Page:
UNESCO confirms ISIL is partially funded by the sale of ancient Artifacts. These items, culturally significant, will enter the Black Market, robbing cultures of their own history.

The funding of terrorism and its complexities is an important topic. Moreover, it’s the root of the evil – and maybe the most important aspect of terrorism. It’s extremely difficult to accomplish any feats without funding them. ISIL and Al-Qaeda aren’t paying themselves at every turn. People are backing them, financially. In a way, these are the worst perpetrators because they enabling this massive destructive beast from afar.

These financiers are not experiencing the realities they are helping create. The Black Market and those in it are complicit in terrorism. In fact, it helps them. Nation states are indirectly involved, as well as Salafi clerics throughout the Arab world. It’s a toss up between people with no direct contribution but in some way contribute to those who knowingly help jihadis. How else can ancient Assyrian tablets suddenly end up in european cities?

Recently, UNESCO, the United Nations Educational, Scientific and Cultural Organization, announced a direct relationship between the selling of artifacts and the funding of terrorism. Specifically the funding of the Islamic State. This is going on all over the globe. Fine and rare antiquities and culturally valuable items are on sale virtually everywhere. But, it’s a niche group of patrons and they host selective events. The average collector has never attended a high art sale.

At the end of the film “Taken”, we saw human trafficked women eventually put on auction at a similar event. There’s no doubt this is not far from the truth. The Black Market is real and an undercurrent of global society.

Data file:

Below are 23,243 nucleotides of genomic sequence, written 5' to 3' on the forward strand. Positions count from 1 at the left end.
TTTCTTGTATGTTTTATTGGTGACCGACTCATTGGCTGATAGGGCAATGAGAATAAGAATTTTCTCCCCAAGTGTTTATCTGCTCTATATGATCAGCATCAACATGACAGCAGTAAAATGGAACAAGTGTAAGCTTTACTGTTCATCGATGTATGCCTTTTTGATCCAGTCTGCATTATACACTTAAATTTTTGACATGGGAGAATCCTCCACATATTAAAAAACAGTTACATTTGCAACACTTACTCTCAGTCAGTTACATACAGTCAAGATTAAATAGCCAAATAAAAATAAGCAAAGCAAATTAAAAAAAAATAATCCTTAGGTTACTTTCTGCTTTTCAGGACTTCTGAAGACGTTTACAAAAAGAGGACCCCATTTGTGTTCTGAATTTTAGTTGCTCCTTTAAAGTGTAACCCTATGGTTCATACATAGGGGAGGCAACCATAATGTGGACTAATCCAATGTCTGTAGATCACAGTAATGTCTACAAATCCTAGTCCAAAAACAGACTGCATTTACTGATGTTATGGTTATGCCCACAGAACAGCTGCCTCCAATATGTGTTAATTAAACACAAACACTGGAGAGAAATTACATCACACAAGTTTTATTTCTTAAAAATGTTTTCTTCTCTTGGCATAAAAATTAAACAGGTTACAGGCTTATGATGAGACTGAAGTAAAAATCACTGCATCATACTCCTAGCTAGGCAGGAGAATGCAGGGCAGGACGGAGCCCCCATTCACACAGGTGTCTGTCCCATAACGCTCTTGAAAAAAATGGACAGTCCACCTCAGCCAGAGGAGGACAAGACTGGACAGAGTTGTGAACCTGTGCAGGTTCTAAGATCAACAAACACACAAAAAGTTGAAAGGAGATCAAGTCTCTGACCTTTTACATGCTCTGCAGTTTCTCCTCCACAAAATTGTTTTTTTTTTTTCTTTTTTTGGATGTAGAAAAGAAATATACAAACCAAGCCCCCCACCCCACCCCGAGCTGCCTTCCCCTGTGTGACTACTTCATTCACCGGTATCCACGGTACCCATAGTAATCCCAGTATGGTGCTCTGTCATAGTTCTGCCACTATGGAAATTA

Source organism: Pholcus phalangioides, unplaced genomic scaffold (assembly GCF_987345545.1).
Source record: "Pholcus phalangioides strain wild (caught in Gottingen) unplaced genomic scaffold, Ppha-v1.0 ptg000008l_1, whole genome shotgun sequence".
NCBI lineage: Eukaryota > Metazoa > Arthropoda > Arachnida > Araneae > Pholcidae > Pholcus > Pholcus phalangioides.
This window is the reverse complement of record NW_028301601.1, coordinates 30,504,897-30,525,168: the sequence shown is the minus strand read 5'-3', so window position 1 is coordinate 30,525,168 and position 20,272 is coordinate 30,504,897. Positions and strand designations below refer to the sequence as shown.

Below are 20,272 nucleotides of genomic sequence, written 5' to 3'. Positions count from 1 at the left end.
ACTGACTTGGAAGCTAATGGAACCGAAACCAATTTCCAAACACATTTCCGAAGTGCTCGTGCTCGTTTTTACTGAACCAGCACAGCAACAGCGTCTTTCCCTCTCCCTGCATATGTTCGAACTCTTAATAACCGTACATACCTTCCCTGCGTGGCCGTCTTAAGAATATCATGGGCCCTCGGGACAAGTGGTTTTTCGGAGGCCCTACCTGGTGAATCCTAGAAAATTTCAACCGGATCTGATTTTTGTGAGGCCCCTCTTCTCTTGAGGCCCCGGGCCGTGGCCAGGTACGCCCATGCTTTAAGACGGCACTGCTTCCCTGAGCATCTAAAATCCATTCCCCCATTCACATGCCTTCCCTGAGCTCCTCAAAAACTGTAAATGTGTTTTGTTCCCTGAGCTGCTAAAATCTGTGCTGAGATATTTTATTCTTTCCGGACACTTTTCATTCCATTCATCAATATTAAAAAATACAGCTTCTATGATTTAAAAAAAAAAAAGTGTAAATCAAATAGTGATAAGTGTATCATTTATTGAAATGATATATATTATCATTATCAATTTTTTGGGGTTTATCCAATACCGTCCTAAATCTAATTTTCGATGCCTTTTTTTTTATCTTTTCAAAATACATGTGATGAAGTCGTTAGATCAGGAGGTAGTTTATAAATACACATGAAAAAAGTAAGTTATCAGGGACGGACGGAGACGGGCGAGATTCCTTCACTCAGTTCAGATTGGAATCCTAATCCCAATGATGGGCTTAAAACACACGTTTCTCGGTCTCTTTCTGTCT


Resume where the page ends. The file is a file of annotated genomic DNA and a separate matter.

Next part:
Artnet news covered the development. “UNESCO has warned that ISIS is looting and selling ancient artifacts on the black market to finance their terrorist activities,” the AFP reported. These latest findings contribute to growing evidence that ISIS continues to raise money by selling stolen antiquities (see “Is ISIS Bankrolling Terrorist Activities With Stolen Antiquities?”).

The extremists have also destroyed shrines and churches throughout the country (see “ISIS Destroying Iraq’s Cultural Heritage One Site at a Time”), including the Nabi Yunus shrine in Mosul, the tomb of the Prophet Jonah which was revered by Muslims as well as Christians (see “ISIS Militants Demolish Jonah’s Tomb in Iraq”). “There were explosions that destroyed buildings dating back to the Assyrian era,” Baghdad Museum Director Qais Rashid lamented.

ISIS is destroying history and culture, trampling on whatever they perceive as in their way. They do not respect the past unless it’s representative of their idealogy. They do not respect the value of life if it doesn’t fit their model. Their destruction is inevitable but the cancer they’ve created will continue to grow in the underbelly of the world, just as these artifacts will swirl around the Black Market, lost.